South Dakota Middle Schools Pull Graphic Novel
Filed under: In The News
Book editor Ariel Schrag told SLJ that he understands that parents have the right to decide what their kids read.
"But my intent in editing this book was to help children who might be experiencing some of the things the characters in the book experience-bullying, rejection, acne, depression, etc.-feel less alone," says Schrag in a statement. "The goal was also to let kids who aren't experiencing these things, but who might be engaging in some of these negative behaviors (i.e., the bullies) read the book and think about how kids who are dealing with these problems might feel."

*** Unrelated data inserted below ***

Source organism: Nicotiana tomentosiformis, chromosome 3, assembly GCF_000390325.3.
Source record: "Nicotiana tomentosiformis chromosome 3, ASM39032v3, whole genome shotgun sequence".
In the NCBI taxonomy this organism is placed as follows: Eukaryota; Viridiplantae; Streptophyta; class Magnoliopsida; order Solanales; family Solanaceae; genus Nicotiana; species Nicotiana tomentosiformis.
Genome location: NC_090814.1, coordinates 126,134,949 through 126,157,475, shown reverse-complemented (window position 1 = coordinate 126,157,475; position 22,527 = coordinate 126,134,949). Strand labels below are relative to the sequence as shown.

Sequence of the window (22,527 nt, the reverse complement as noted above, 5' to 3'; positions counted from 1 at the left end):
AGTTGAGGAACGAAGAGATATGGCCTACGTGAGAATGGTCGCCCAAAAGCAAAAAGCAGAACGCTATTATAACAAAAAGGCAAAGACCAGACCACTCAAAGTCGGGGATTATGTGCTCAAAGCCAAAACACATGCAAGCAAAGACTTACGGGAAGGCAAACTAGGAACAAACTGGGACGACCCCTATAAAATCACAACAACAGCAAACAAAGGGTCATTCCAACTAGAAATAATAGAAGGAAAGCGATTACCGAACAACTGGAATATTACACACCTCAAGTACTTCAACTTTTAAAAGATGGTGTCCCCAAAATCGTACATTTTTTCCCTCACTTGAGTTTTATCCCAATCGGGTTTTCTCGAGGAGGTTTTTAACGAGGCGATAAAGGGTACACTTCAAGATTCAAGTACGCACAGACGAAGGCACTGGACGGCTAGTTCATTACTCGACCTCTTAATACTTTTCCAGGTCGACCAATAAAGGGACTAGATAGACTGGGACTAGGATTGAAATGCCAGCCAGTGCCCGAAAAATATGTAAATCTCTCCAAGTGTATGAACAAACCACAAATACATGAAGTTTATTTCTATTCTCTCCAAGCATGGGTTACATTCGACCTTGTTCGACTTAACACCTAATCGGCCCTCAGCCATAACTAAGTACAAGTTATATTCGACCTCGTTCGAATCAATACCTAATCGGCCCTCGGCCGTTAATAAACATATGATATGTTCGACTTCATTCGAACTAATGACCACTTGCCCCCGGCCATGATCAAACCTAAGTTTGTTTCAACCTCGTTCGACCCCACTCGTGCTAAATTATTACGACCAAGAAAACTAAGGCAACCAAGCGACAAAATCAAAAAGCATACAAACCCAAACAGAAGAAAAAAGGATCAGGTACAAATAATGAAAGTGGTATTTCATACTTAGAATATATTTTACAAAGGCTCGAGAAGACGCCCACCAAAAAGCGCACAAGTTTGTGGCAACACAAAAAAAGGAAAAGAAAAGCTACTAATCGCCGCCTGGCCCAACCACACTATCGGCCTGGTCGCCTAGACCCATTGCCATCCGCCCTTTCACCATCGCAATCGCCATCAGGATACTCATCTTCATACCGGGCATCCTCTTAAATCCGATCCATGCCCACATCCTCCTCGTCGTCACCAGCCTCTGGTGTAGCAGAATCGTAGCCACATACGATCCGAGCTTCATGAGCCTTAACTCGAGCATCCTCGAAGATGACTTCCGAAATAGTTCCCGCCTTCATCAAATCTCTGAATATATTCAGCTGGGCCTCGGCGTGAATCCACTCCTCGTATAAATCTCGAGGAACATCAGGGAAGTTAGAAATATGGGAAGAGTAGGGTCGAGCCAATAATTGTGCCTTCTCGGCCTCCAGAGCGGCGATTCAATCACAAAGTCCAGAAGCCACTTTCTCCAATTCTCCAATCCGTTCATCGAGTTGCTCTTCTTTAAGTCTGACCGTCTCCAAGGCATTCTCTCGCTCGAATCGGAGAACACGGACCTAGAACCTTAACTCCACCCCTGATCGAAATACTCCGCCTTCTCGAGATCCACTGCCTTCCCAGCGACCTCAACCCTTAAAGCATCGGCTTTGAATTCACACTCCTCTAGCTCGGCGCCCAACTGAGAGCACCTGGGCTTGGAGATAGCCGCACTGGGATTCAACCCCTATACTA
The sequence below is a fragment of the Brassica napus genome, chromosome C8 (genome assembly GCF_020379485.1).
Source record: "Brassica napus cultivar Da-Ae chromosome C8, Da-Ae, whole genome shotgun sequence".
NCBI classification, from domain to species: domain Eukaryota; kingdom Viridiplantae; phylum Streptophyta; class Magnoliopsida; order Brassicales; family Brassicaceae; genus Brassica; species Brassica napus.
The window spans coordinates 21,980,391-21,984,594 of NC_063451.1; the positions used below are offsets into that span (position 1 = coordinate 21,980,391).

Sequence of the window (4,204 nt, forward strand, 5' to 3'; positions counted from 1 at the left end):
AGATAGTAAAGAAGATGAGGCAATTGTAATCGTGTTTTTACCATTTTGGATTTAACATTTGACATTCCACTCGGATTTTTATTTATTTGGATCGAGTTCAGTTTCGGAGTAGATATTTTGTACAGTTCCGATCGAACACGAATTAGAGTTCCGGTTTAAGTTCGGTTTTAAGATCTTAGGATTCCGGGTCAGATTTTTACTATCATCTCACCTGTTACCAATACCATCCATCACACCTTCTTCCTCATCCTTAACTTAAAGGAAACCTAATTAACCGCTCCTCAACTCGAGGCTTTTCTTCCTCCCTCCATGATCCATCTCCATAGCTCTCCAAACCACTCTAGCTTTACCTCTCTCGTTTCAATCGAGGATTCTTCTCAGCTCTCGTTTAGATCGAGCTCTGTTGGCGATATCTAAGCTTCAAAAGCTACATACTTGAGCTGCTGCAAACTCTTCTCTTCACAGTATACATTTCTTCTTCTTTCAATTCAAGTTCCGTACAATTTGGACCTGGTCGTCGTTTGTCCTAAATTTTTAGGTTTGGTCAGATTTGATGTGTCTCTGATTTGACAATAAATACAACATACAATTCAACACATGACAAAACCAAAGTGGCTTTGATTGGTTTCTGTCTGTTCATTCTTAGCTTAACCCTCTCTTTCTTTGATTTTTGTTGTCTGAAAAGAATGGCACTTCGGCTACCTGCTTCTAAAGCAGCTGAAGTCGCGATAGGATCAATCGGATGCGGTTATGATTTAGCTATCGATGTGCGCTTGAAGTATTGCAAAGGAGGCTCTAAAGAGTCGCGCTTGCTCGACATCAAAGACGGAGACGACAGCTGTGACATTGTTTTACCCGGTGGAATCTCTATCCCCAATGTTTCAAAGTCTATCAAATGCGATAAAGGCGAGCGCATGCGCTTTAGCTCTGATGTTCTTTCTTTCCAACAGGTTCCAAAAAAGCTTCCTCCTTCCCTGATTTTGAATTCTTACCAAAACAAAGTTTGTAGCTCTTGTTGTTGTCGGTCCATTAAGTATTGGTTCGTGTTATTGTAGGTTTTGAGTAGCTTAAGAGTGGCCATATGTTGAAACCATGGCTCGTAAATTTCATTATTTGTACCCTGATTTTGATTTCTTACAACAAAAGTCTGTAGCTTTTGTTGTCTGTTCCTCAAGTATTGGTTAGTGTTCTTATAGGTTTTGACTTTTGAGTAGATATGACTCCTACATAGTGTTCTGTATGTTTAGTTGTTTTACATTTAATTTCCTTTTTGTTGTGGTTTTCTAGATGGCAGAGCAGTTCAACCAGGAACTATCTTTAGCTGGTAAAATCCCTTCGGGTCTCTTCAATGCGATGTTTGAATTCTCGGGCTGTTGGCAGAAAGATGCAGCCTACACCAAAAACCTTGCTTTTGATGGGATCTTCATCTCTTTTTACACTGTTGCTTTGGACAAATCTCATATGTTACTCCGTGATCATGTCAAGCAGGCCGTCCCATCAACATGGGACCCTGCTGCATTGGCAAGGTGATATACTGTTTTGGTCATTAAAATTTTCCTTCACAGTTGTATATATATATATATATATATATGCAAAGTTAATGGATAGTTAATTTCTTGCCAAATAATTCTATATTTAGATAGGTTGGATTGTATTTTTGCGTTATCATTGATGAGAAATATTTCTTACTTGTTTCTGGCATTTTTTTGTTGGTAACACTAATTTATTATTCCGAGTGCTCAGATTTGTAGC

Smith says she believes the decision to yank the book was the right one, and that restricting it -- rather than banning it outright -- was best for the community.
"Most of the [stories] were just fine, and there was no problem," Smith tells SLJ. "There were just a few that we wrestled with and had to determine if they were really age appropriate."
Should schools have the right to restrict books or is it just censorship in disguise?
Related: More on Education
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